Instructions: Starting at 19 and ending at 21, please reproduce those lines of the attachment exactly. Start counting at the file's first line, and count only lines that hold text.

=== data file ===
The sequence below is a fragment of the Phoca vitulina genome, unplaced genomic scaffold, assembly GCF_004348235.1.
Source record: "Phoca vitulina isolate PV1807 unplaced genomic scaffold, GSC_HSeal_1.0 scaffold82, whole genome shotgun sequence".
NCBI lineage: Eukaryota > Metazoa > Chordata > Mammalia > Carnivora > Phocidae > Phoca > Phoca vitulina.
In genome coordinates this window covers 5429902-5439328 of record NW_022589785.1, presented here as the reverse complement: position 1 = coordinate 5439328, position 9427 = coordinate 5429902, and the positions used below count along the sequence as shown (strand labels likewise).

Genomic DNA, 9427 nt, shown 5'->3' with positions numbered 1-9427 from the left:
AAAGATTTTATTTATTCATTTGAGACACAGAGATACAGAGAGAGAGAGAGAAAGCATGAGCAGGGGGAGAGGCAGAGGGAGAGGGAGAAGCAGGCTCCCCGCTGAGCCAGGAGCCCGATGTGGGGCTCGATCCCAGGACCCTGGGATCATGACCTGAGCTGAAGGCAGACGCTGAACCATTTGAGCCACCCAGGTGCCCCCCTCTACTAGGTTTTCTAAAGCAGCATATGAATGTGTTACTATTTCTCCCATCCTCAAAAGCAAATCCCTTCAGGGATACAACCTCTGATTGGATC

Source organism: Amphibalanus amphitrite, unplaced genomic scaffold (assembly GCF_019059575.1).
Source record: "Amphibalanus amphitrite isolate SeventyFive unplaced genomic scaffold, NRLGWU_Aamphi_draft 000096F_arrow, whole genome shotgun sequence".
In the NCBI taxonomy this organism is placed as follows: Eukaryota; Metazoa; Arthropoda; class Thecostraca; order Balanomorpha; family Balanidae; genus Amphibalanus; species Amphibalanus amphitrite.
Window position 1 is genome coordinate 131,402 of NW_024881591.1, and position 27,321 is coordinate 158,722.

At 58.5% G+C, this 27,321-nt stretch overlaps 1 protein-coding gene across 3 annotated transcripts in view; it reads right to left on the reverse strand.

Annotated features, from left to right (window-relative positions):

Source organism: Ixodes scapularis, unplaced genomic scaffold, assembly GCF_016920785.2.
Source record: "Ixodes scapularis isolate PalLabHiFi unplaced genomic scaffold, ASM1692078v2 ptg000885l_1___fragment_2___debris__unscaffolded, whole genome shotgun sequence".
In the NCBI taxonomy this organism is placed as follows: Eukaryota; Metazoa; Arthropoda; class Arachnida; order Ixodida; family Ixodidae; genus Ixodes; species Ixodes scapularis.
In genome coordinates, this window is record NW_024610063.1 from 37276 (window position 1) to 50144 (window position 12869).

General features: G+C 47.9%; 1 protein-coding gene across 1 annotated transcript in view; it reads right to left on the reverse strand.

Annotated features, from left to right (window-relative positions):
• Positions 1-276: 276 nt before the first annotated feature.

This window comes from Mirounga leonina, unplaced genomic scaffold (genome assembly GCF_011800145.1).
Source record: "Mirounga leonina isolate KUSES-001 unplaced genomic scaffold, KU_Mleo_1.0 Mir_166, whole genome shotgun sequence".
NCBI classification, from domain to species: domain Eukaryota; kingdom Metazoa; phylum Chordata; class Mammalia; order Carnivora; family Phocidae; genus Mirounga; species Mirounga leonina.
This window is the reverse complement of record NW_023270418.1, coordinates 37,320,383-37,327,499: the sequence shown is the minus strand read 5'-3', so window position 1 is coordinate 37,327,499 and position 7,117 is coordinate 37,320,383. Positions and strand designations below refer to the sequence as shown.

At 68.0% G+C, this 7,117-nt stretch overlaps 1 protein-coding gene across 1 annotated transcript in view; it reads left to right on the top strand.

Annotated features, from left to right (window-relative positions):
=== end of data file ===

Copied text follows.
• Positions 1-276: 276 nt before the first annotated feature.

This window comes from Mirounga leonina, unplaced genomic scaffold (genome assembly GCF_011800145.1).
Source record: "Mirounga leonina isolate KUSES-001 unplaced genomic scaffold, KU_Mleo_1.0 Mir_166, whole genome shotgun sequence".